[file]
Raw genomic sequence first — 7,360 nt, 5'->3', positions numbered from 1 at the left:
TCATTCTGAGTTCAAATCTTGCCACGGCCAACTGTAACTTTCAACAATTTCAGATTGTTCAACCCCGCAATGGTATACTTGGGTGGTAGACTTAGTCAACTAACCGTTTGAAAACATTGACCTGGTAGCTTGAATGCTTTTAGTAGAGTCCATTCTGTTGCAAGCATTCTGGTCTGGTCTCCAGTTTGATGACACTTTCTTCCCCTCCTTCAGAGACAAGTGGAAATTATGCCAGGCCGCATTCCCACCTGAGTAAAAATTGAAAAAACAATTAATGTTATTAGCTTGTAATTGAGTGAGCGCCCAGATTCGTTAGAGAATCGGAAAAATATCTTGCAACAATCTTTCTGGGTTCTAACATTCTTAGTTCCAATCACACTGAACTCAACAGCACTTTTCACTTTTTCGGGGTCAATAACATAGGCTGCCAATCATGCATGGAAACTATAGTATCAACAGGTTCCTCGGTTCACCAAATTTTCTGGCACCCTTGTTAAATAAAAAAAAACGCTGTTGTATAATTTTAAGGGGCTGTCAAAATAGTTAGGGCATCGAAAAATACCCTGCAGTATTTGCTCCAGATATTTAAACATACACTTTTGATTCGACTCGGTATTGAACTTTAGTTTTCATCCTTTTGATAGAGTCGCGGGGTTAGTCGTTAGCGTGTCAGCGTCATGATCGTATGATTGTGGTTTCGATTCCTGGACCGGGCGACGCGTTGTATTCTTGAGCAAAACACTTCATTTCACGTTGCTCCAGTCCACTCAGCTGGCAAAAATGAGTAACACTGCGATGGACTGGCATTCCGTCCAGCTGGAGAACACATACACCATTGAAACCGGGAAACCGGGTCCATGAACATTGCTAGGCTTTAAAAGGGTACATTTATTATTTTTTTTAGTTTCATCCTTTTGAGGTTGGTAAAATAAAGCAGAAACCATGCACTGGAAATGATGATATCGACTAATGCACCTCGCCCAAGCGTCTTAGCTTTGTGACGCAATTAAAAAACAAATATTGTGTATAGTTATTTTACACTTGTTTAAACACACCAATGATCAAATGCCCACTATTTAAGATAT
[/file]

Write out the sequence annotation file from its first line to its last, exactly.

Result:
Raw genomic sequence first — 7,360 nt, 5'->3', positions numbered from 1 at the left:
TCATTCTGAGTTCAAATCTTGCCACGGCCAACTGTAACTTTCAACAATTTCAGATTGTTCAACCCCGCAATGGTATACTTGGGTGGTAGACTTAGTCAACTAACCGTTTGAAAACATTGACCTGGTAGCTTGAATGCTTTTAGTAGAGTCCATTCTGTTGCAAGCATTCTGGTCTGGTCTCCAGTTTGATGACACTTTCTTCCCCTCCTTCAGAGACAAGTGGAAATTATGCCAGGCCGCATTCCCACCTGAGTAAAAATTGAAAAAACAATTAATGTTATTAGCTTGTAATTGAGTGAGCGCCCAGATTCGTTAGAGAATCGGAAAAATATCTTGCAACAATCTTTCTGGGTTCTAACATTCTTAGTTCCAATCACACTGAACTCAACAGCACTTTTCACTTTTTCGGGGTCAATAACATAGGCTGCCAATCATGCATGGAAACTATAGTATCAACAGGTTCCTCGGTTCACCAAATTTTCTGGCACCCTTGTTAAATAAAAAAAAACGCTGTTGTATAATTTTAAGGGGCTGTCAAAATAGTTAGGGCATCGAAAAATACCCTGCAGTATTTGCTCCAGATATTTAAACATACACTTTTGATTCGACTCGGTATTGAACTTTAGTTTTCATCCTTTTGATAGAGTCGCGGGGTTAGTCGTTAGCGTGTCAGCGTCATGATCGTATGATTGTGGTTTCGATTCCTGGACCGGGCGACGCGTTGTATTCTTGAGCAAAACACTTCATTTCACGTTGCTCCAGTCCACTCAGCTGGCAAAAATGAGTAACACTGCGATGGACTGGCATTCCGTCCAGCTGGAGAACACATACACCATTGAAACCGGGAAACCGGGTCCATGAACATTGCTAGGCTTTAAAAGGGTACATTTATTATTTTTTTTAGTTTCATCCTTTTGAGGTTGGTAAAATAAAGCAGAAACCATGCACTGGAAATGATGATATCGACTAATGCACCTCGCCCAAGCGTCTTAGCTTTGTGACGCAATTAAAAAACAAATATTGTGTATAGTTATTTTACACTTGTTTAAACACACCAATGATCAAATGCCCACTATTTAAGATAT